• Endocardium and myocardium are shaved for evaluation of septal abnormalities seen on echocardiogram
      • Most common indication / etiology is hypertrophic cardiomyopathy but in the right demographic ruling out amyloidosis or storage disease is prudent
    • Apical core resection: full thickness ventricular wall excision, allowing for placement of a ventricular assist device
    • Atriotomy: normally excised for access to the heart chambers in a valve replacement procedure
    • Atrial appendage: may be excised during procedures to replace heart valves, to reduce stroke risk in atrial fibrillation or for coronary artery bypass (Eur J Cardiothorac Surg 2018;53:i33)
    • Orthotopic heart transplant
    • Autopsy
  • Serologic markers of acute coronary syndrome (UpToDate: Biomarkers of Myocardial Injury Other Than Troponin [Accessed 15 January 2021]):
    • Troponin I / troponin T:
      • Normal proteins present in myocardium which are released into systemic circulation following myocyte injury
      • May remain elevated for up to 10 - 14 days post insult
    • Creatinine kinase (CK / CK-MB):
      • Enzyme that is present in both cardiac and skeletal muscle
      • Elevations begin 4 - 6 hours post insult and resolve within 36 - 48 hours
      • Isoenzyme CK-MB is proportionally greater in cardiac muscle but is present in larger absolute quantities in skeletal muscle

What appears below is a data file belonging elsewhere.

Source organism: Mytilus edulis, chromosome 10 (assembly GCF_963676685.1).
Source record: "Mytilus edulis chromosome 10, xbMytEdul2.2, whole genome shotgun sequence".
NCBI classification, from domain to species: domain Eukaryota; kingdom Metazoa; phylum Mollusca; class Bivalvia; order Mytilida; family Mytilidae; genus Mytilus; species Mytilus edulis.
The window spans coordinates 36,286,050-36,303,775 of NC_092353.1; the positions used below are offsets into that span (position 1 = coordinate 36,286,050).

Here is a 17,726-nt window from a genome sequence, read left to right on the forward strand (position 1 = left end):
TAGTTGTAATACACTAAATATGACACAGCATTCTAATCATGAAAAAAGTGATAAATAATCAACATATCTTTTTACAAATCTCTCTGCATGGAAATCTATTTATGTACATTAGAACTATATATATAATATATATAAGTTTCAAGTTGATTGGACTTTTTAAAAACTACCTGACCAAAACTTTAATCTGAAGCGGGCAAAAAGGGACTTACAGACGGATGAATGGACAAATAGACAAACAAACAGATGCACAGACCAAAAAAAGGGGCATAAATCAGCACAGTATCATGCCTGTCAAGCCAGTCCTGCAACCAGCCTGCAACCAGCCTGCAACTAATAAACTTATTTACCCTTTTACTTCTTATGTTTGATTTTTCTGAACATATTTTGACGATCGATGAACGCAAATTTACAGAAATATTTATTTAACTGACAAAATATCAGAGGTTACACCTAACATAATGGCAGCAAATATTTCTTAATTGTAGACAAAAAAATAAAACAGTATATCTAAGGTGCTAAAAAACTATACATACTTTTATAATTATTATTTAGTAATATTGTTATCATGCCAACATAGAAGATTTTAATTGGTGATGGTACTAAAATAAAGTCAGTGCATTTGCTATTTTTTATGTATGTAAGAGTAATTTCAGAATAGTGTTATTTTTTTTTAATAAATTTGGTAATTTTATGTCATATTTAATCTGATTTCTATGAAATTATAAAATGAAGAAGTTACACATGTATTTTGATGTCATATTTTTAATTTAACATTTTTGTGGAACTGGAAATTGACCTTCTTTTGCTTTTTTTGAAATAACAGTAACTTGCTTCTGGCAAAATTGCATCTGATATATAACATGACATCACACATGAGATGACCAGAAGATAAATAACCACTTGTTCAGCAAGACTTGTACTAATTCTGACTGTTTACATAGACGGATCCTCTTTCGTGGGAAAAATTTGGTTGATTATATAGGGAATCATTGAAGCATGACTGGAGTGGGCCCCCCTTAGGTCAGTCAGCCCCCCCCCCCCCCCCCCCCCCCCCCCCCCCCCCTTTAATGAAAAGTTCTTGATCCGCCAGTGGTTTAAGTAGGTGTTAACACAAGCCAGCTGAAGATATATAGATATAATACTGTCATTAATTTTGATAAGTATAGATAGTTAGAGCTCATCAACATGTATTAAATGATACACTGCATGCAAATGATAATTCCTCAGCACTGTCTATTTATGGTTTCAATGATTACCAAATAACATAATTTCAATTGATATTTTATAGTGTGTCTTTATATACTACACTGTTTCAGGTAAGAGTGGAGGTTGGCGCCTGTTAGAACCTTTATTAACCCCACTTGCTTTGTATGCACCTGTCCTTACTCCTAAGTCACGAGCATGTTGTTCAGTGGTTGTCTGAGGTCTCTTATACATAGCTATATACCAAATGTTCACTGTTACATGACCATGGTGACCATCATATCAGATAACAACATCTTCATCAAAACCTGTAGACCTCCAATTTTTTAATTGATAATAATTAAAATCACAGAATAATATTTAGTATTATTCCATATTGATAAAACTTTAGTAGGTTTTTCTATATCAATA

• Formerly the preferred test of choice, now replaced by troponin due to its higher specificity for cardiac injury than CK-MB
    • Myoglobin:
      • Heme complexed protein that is present in wide range of cell types and is released in response to damage
      • Low specificity makes this an antiquated test that should rarely be employed
    • Lactate dehydrogenase:
      • Legacy test, no longer in use
  • Serologic markers of heart failure (UpToDate: Natriuretic Peptide Measurement in Heart Failure [Accessed 15 January 2021]):
    • Brain natriuretic peptide (BNP, proBNP, NT proBNP)
      • Three distinct proteins / cleavage products initially found in brain but also present in ventricular myocytes
      • Released in response to increased ventricular pressure
      • Elevated BNP is highly sensitive but not very specific for heart failure
    • Atrial natriuretic peptide (ANP)
      • Protein present in atrial myocytes
      • Released in response to dilation of atria due to increased volumes
Gross description
  • Isolated myocardial specimens: